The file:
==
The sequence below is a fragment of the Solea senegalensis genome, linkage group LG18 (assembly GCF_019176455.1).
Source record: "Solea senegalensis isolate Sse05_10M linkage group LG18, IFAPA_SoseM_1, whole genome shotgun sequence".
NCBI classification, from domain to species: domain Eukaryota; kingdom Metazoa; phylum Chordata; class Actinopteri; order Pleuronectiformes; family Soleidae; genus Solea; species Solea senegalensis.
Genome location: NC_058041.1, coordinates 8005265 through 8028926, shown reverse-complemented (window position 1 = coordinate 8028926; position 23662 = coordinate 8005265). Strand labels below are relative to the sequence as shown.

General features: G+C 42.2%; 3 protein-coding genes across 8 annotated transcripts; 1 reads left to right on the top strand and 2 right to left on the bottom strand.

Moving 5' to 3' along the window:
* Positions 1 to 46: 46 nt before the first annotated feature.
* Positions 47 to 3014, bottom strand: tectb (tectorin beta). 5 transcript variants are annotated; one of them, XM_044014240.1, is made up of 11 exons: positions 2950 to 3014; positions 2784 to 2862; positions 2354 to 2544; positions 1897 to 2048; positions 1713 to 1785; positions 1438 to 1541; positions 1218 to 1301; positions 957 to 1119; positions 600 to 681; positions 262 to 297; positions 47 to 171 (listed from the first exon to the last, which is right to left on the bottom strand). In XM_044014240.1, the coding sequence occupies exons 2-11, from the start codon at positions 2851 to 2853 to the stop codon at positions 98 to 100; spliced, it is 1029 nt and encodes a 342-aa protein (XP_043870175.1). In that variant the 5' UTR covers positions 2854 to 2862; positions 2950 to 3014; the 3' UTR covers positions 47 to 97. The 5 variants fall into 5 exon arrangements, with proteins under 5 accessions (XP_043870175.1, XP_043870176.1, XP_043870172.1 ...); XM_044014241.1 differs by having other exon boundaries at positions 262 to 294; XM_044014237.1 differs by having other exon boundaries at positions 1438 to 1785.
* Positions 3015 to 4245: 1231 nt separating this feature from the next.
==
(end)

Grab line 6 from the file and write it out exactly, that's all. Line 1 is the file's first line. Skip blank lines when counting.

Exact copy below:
Moving 5' to 3' along the window: